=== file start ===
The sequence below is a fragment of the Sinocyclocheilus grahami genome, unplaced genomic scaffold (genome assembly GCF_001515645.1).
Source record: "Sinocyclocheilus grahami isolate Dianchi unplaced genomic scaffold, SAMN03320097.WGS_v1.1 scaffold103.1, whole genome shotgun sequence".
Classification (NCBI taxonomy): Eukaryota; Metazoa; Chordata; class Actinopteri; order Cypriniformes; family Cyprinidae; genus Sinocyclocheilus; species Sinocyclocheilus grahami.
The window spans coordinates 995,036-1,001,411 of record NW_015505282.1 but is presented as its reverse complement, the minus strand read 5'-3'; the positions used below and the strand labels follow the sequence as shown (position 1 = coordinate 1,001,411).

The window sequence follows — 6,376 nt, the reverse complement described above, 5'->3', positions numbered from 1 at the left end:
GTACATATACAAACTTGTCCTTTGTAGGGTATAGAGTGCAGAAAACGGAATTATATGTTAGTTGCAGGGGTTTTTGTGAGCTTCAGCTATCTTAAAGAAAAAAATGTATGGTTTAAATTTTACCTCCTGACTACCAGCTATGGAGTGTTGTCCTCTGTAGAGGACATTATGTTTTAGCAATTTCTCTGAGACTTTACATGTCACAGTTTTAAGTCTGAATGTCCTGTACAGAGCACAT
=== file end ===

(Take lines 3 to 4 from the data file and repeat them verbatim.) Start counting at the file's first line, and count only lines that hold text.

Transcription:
Classification (NCBI taxonomy): Eukaryota; Metazoa; Chordata; class Actinopteri; order Cypriniformes; family Cyprinidae; genus Sinocyclocheilus; species Sinocyclocheilus grahami.
The window spans coordinates 995,036-1,001,411 of record NW_015505282.1 but is presented as its reverse complement, the minus strand read 5'-3'; the positions used below and the strand labels follow the sequence as shown (position 1 = coordinate 1,001,411).